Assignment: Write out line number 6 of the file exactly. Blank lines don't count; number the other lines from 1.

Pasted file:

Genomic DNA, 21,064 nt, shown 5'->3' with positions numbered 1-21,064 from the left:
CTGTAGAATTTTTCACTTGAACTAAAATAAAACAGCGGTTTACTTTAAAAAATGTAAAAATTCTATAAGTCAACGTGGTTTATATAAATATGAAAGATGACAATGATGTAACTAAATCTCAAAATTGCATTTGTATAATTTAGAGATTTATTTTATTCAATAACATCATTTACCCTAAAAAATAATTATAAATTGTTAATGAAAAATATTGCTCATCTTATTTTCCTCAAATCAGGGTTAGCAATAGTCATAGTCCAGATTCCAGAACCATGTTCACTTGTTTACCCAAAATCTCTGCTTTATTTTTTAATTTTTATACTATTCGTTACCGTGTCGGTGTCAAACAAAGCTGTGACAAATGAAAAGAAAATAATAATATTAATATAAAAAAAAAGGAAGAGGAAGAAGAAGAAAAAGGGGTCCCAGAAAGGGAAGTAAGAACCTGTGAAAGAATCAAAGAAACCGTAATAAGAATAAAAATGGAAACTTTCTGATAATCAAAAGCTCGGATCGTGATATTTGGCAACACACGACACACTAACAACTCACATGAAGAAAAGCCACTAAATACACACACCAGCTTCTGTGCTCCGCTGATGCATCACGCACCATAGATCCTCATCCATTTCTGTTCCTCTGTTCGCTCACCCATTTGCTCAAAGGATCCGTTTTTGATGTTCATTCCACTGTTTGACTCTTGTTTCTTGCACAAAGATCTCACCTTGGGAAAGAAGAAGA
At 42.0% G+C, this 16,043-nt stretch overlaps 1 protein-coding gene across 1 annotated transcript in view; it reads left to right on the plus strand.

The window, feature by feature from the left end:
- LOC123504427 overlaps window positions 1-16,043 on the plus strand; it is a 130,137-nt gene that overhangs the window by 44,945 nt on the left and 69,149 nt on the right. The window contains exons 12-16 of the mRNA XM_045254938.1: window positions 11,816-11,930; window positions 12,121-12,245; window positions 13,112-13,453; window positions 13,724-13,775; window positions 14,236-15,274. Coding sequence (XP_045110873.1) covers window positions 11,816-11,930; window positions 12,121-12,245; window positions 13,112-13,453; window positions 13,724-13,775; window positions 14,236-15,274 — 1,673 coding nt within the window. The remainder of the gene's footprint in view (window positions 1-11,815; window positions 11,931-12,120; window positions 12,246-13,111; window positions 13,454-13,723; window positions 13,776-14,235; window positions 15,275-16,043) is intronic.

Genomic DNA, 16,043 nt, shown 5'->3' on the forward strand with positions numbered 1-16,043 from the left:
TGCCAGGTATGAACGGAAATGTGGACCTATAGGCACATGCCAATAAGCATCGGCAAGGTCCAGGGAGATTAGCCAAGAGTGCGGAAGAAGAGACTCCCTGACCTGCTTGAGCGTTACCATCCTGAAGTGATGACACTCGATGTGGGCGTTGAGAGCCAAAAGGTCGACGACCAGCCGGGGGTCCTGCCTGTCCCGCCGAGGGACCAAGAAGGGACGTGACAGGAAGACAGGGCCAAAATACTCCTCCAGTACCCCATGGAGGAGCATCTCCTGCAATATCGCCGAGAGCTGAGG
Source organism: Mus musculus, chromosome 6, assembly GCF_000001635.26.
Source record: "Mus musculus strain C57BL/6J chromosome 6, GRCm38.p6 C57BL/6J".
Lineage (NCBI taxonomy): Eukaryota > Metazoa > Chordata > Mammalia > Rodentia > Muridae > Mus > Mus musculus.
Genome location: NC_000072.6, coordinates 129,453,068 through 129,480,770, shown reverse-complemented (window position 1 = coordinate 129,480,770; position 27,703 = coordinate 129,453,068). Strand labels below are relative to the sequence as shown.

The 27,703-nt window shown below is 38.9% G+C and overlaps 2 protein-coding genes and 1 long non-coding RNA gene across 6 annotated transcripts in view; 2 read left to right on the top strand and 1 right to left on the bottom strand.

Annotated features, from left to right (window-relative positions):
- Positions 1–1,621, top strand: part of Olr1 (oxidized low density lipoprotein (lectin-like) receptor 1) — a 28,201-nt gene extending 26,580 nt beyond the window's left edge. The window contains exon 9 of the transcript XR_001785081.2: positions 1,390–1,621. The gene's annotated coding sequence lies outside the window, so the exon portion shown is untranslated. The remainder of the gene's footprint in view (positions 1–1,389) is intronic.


Genomic DNA, 16,043 nt, shown 5'->3' on the forward strand with positions numbered 1-16,043 from the left: